But then it wouldn't be the first time he’s disappeared out of my life with little more than a backward glance. Like when suddenly he had some shiny new parents ready to whisk him away to a magical new life of private schools [...] As I said, my brother’s always been good at getting people to fall in love with him.

Despite being siblings, Jess and her brother have lived very different lives. Adopted by a wealthy family, Ben had access to privileges that were entirely out of Jess’ reach; he attended private schools, went to Cambridge University, and enjoyed regular vacations. Jess, in comparison, experienced grave hardships while being bounced around the foster care system. This quote reflects the bitter jealousy that Jess cannot help but feel despite her love for her brother. Further, Jess feels that Ben neglected to share his privileges, relegating her to the past and offering little help to her despite the greater resources available to him. In his own narrative, Ben acknowledges his own feelings of guilt for turning his back on Jess, who lacks his easy social graces.  

Their very different outcomes have been impacted by their different socioeconomic status, but also by their different personalities. While Ben has a knack for ingratiating himself with others, saying the right thing and modifying his behavior to suit his audience, Jess lacks both his chameleon-like ability to adapt and his strong desire to please others. Throughout the course of the novel, however, it becomes apparent that Ben’s overconfidence in his ability to manipulate others has gotten him into grave trouble. As he flatters the Meuniers and worms his way into their lives, he has little sense of the danger that he is getting himself into.  

When I married Jacques I understood it as an exchange. My youth and beauty for his wealth. Over the years [...] my worth only diminished as his increased. I knew what I was getting into, and for the most part I do not regret my choice. But maybe I hadn’t reckoned with the loneliness, the empty hours.

When Sophie, originally named Sofiya, first immigrated from Russia, she sought employment at La Petite Mort, where she worked as a dancer and sex worker. In many ways, she was one of the “lucky” girls, marrying the wealthy owner of the club and gaining a stability that few of the other dancers at the club could hope for. After many years of neglect and mistreatment, however, Sophie comes to realize that her marriage is just another form of exchange and she is, in some ways, still in a position similar to that of a sex worker, trading her body for money.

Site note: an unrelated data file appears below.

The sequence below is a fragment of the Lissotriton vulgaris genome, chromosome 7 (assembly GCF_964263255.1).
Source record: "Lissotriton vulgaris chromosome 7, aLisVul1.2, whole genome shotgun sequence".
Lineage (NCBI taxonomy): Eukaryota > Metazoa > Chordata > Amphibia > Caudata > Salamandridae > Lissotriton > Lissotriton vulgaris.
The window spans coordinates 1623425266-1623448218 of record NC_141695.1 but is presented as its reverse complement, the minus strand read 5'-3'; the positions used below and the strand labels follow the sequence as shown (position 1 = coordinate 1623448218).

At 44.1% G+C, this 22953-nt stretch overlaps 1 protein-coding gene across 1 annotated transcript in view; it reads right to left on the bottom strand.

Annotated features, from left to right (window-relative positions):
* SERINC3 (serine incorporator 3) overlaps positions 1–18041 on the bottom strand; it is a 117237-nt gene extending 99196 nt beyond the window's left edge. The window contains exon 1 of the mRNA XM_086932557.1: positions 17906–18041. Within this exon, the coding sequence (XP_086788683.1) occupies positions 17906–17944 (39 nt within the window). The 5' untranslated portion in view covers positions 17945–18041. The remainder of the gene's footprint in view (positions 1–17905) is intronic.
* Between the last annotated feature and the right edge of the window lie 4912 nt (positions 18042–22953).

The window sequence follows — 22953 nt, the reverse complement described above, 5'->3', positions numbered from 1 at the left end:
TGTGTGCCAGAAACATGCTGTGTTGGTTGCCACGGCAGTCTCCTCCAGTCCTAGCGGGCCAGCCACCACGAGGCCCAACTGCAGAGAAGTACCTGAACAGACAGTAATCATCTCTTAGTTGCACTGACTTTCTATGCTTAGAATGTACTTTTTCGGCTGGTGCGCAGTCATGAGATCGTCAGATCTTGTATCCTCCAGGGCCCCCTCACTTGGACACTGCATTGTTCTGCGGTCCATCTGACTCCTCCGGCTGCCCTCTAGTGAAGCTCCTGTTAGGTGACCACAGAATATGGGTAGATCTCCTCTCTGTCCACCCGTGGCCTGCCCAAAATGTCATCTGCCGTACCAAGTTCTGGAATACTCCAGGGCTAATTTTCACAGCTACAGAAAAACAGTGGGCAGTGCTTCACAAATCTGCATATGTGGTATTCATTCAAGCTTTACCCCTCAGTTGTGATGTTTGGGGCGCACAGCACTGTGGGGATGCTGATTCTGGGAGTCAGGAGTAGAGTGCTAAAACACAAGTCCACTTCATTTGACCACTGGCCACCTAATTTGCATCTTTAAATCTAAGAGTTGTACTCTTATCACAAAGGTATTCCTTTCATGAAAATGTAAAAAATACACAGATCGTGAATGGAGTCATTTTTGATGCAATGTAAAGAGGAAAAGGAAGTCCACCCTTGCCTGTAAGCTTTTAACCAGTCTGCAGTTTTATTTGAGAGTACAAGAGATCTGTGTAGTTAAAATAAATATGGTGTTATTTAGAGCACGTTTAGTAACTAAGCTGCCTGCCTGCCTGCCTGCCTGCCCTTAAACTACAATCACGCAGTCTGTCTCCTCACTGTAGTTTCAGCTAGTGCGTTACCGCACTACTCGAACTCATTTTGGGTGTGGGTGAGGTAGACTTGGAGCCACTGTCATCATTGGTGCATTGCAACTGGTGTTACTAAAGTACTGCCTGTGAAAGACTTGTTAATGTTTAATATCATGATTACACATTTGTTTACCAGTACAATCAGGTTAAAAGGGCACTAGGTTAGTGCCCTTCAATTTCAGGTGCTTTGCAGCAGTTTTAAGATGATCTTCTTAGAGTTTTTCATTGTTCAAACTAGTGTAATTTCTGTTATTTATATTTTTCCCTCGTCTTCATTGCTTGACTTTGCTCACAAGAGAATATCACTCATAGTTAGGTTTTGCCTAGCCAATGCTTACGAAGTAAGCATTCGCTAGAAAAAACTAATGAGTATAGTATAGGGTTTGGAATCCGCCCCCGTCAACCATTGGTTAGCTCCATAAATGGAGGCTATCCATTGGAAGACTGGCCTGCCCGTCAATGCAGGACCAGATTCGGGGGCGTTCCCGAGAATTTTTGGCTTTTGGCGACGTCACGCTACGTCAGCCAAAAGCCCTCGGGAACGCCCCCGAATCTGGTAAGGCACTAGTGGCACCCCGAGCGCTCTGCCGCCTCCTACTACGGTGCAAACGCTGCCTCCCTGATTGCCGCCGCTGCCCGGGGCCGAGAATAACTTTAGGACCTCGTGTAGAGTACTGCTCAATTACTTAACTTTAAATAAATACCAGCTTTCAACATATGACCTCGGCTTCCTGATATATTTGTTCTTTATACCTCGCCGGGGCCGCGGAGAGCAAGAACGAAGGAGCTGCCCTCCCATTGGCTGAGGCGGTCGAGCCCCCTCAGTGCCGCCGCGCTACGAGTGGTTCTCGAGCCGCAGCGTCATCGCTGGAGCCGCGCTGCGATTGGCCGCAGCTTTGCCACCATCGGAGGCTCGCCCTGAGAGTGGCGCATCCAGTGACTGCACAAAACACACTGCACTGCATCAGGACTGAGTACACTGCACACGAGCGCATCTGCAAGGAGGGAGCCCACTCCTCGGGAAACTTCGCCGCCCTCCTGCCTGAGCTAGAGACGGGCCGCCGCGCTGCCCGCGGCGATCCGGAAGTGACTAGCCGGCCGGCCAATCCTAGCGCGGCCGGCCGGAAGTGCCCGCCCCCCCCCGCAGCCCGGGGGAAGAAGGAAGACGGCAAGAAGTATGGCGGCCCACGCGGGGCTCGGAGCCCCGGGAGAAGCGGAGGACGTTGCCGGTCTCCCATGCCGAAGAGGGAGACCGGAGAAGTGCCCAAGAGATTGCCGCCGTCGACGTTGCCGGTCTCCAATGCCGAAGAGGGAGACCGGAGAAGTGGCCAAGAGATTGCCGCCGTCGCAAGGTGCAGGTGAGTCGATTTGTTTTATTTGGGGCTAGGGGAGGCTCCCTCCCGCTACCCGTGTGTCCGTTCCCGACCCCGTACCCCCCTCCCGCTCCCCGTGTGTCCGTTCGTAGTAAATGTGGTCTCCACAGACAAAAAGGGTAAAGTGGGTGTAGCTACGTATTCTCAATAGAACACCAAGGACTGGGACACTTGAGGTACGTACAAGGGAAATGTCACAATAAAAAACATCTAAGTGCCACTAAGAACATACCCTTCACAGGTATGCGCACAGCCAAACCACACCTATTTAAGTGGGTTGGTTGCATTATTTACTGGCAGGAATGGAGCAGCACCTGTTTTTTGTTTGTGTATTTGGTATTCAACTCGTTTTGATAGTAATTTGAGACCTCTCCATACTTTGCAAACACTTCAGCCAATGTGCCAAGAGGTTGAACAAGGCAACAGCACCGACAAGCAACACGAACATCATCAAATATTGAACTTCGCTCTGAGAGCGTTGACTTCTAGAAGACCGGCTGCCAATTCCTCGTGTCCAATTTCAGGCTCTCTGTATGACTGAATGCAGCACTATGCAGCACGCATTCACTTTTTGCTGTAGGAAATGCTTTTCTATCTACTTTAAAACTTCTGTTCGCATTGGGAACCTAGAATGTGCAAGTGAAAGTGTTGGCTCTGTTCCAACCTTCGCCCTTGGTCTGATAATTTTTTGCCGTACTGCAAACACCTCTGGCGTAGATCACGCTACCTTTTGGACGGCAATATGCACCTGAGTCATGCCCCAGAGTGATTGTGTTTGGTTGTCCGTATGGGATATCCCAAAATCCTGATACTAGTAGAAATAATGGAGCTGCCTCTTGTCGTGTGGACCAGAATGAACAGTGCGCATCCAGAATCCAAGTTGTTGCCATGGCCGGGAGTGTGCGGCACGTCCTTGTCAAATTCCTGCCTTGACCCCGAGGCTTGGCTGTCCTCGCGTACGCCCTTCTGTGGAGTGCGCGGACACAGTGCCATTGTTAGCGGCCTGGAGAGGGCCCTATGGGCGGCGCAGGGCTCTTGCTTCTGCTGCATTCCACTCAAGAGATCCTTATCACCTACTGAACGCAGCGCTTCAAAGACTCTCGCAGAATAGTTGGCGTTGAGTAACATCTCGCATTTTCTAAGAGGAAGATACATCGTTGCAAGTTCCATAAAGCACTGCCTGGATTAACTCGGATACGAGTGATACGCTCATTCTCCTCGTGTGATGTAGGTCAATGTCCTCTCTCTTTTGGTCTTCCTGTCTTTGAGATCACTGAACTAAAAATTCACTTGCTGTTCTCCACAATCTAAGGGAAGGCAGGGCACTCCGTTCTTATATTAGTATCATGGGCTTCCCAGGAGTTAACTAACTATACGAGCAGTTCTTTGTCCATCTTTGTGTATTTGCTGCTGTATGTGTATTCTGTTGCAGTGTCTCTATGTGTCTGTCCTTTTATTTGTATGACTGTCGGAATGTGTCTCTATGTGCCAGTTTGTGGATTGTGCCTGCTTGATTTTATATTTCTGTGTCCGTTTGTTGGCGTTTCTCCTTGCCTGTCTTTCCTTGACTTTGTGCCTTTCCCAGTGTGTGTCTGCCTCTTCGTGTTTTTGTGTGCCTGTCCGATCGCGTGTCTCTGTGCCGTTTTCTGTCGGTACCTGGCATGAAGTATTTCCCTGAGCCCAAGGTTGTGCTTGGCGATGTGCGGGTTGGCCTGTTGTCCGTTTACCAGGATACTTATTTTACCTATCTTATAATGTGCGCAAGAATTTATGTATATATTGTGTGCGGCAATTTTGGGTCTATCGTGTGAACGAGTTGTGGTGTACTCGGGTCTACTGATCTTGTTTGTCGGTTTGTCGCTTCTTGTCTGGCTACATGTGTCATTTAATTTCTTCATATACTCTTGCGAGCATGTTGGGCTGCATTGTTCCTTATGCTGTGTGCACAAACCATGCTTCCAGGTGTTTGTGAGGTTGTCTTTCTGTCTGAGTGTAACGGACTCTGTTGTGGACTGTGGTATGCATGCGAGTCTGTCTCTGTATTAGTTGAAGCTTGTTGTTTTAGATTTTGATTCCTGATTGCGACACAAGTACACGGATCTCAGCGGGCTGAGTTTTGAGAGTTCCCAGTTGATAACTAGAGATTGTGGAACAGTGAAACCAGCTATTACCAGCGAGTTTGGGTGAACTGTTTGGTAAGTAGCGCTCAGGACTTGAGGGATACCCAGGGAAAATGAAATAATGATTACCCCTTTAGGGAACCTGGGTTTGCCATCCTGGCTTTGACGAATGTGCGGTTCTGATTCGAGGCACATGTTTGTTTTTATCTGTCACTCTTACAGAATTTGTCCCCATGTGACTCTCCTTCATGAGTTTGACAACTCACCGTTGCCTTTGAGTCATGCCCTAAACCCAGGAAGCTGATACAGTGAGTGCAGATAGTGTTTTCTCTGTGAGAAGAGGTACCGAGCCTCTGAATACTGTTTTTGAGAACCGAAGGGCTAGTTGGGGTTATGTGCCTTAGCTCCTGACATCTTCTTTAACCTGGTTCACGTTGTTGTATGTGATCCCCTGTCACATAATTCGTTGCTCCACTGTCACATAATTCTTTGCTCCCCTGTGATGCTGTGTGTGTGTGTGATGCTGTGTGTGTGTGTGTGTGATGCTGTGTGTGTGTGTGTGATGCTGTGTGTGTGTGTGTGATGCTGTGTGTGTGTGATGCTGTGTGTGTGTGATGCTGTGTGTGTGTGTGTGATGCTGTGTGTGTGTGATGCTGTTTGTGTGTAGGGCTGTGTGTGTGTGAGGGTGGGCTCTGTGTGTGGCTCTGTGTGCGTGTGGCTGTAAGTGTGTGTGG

Because she does not have a job, she feels that she has little to offer except her “youth and beauty,” and as she ages, she cedes more and more power to her increasingly wealthy husband. She realizes that Jacques, who previously married a woman wealthier than himself, picked her as his second wife precisely because he views her as being far beneath him. Their asymmetrical relationship allows him to maintain power over her. At first, she felt that she had no illusions about the transactional nature of her marriage. Now, however, she feels that she did not account for the loneliness when making that decision. While Jacques travels for business and, she assumes, conducts affairs, Sophie feels trapped in the “gilded cage” of her apartment, buying expensive lingerie that nobody will ever see and carefully maintaining a figure that nobody appreciates.

They nodded at me. They have never liked me, never approved of me. But in their father’s absence they were hanging on my every word. Wanting to be told what to do, how to act. They have never really grown up, either of them. Jacques never allowed them to.

Sophie and her two stepsons have never been close, and in fact, Antoine clearly resents Sophie, who he considers a poor substitute for his own mother, who comes from an illustrious noble family in France. When the Meunier family faces a deep crisis due to the apparent murder of Ben by Jacques, Antoine and Nick look to Sophie for guidance, following her instructions closely in order to avoid drawing the attention of the police to their family. The two young men, Sophie observes, are in some sense still children. They follow her orders not out of any particular sense of affection or loyalty, but rather because they need some parent to guide them and, in the absence of their father, she is the closest thing they have to an authority figure.  

In a way, their immaturity is not their own fault, as Sophie notes that Jacques has never allowed them to grow up. Seeking to exert control over those around him, including his family, Jacques has essentially sabotaged his own children’s personal development. He forces Antoine to work under him as his “right hand man,” and he similarly bullies Nick into returning to the family home, threatening to cut him off financially and belittling his business acumen. Despite their privileged lifestyle, their father’s domineering nature has emotionally stunted Antoine and Nick.